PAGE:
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UPDATE | Gableman back on familiar ground: election fraud

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Michael Gableman and Harry Wait in Racine County Circuit Court

Michael Gableman, left, and Harry Wait, center, are shown leaving a courtroom in Racine County Circuit Court Monday. At right is freelance photographer and former Journal Times staffer Mark Hertzberg.

RACINE — The man accused of using the identities of two other people to obtain their absentee ballots was in Racine County Circuit Court on Monday with some high-profile legal counsel.

Michael Gableman is the former justice of the Wisconsin Supreme Court who was hired by Assembly Speaker Robin Vos last year to investigate alleged irregularities in the 2020 presidential election — a post he was fired from in mid-August. Gableman had endorsed the conservative challenger to Vos, Adam Steen, in a contentious Aug. 9 primary election that Vos narrowly won, after which Vos called Gableman “an embarrassment to the state.”

Despite claims to the contrary, Gableman found no evidence of widespread election fraud that could have swung the 2020 presidential election in Donald Trump’s favor. Multiple recounts and studies have affirmed Joe Biden won Wisconsin by a margin of more than 20,000 votes in 2020.

Gableman appeared in court Monday on behalf of Harry Wait, 66, who is charged with two felony counts of misappropriating identification information and two misdemeanor counts of election fraud concerning absentee ballots.

Wait admitted he requested the absentee ballots of Mayor Cory Mason and Vos. He alleges his intent was not to commit a crime, but to show how easy it was to get someone else’s ballot.

Wait initially announced his intention to represent himself.

Gableman said he learned about the case on Saturday afternoon and that Wait was unrepresented, so he reached out to see if he could assist in the short term.

Wait was in court on Monday for a preliminary hearing, but Gableman successfully sought to have the preliminary hearing rescheduled for 2:30 p.m. on Oct. 7.

Attorney

Gableman is now employed by the Chicago-based Thomas More Society, which bills itself as a nonprofit law firm “dedicated to restoring respect in law for life, family and religious liberty.”

On Monday, Gableman clarified that he has not been cleared by the Thomas More Society to represent Wait for the duration of the trial. Gableman said his role at Monday’s hearing was limited to seeking a continuance in order to help Wait find legal counsel.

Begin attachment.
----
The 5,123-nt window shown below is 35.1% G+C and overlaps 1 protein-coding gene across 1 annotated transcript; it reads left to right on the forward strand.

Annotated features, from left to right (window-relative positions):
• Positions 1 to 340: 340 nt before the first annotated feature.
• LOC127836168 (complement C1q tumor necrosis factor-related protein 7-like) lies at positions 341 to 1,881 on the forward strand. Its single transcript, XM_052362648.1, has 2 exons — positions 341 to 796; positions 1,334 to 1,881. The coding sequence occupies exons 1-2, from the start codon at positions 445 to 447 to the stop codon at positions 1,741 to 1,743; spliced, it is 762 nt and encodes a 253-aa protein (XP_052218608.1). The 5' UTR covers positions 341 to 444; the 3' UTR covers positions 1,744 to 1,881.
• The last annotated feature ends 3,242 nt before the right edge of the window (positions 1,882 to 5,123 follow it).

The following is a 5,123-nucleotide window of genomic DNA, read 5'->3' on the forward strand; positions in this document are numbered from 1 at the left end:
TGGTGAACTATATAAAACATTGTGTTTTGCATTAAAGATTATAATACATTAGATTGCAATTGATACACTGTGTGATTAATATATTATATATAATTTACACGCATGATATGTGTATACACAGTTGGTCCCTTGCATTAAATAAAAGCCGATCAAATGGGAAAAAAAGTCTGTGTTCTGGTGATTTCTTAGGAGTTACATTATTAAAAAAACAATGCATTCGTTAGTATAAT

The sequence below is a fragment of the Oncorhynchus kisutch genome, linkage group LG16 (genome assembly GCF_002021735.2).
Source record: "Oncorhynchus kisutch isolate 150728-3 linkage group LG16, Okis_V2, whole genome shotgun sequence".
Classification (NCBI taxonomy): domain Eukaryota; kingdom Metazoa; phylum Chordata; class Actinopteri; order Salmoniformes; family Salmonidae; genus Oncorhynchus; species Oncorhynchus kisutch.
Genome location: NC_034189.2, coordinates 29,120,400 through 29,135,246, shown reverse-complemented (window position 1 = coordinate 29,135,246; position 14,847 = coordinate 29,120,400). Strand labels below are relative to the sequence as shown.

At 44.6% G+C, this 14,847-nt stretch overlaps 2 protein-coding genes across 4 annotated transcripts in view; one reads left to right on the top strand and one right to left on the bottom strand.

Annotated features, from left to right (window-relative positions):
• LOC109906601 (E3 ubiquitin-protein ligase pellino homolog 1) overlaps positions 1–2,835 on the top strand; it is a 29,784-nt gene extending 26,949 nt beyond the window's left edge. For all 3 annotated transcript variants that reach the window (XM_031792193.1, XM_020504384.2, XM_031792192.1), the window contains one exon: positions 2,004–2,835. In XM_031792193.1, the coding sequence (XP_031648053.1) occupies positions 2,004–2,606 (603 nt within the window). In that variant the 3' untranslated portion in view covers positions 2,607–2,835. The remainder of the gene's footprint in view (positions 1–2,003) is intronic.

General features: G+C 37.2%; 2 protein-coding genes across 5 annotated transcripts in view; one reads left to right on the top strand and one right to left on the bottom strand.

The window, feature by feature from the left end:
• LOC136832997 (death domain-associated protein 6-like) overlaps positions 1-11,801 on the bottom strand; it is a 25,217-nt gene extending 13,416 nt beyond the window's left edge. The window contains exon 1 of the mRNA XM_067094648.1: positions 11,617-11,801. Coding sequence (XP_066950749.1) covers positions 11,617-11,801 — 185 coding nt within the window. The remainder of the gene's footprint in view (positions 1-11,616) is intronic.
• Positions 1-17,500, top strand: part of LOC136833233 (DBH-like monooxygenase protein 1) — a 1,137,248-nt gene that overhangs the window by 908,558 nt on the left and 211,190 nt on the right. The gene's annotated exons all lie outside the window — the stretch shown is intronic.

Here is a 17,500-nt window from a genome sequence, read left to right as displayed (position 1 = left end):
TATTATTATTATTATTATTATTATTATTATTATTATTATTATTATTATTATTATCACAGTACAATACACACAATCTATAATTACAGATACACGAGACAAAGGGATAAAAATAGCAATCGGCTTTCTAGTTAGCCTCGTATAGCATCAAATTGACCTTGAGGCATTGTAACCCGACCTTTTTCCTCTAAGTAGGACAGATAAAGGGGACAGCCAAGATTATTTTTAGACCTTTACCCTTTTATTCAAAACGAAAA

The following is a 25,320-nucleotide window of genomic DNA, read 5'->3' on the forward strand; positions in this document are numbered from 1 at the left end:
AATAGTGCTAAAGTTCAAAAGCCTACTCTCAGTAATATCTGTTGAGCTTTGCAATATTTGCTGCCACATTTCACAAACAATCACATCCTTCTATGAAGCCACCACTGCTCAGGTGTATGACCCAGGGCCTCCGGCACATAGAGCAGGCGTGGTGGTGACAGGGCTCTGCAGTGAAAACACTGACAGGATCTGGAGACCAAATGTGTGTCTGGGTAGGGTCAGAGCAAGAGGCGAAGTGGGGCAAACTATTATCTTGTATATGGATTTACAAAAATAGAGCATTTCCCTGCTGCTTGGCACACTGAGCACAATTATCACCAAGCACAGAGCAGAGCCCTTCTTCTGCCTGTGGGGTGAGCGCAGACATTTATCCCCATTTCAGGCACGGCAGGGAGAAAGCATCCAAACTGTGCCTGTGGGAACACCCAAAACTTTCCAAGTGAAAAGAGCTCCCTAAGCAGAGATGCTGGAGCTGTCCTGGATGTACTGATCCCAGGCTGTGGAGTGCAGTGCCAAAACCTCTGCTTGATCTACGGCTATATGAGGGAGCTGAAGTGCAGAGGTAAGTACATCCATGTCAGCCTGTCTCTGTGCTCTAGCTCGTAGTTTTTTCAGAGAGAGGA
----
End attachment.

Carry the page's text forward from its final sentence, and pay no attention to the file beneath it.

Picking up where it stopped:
“I want to make sure all of his legal rights are safeguarded,” Gableman said.

Wait is president of the Racine-based HOT (Honest, Open and Transparent) Government group. Its website promotes narratives of election fraud and gives members advice for how they can “take back Wisconsin.”

Earlier this month, Gableman voiced similar sentiments at a dinner hosted by the Republican Party of Outagamie County, where he said a revolution was “the only way to keep an honest government,” the Milwaukee Journal Sentinel reported.

Case history

According to the criminal complaint, Wait used MyVote.wi.gov to request absentee ballots belonging to Mason and Vos on July 26. Mason’s ballot was delivered to Wait’s address in the Town of Dover, but Vos’ was never delivered.

As the two victims of the alleged crime, there is a protection order in place that prevents Wait from interacting with Mason and Vos. Wait previously objected to the order, but was unable to change Judge Robert Repischak’s mind.

The Department of Justice announced on Sept. 1 that it would be pursuing criminal prosecution in the matter, more than a month after the allegations became public. Wait had sent an email to Racine County officials — including Vos and Mason themselves — admitting to what he did, sparking rebuke from Vos, a Republican, and Mason, a Democrat. Wait also uploaded videos of himself to the internet using identifying information belonging to Mason and Vos to order the ballots.

The case has somewhat divided top Republicans seeking reelection. U.S. Sen. Ron Johnson repeatedly told members of the press “God bless the guy who had Robin’s name and birthday and requested a ballot to a different address” and thus exposed an alleged election “vulnerability,” as it was described by the Racine County Sheriff’s Office — an allegation denied by the Wisconsin Elections Commission.

Conversely, Vos said of Wait, in a statement to the Journal Sentinel: “His actions are sad. If election integrity means anything, it means we all have to follow the law — Republicans and Democrats alike.”

Reporting from the Associated Press is included in this article.

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Reporter

Dee Hölzel has been reporting since 1999 and joined the Journal Times in October 2020. Dee graduated with an MA in History from the University of Wisconsin - Milwaukee, specializing in the intersection of history and journalism.

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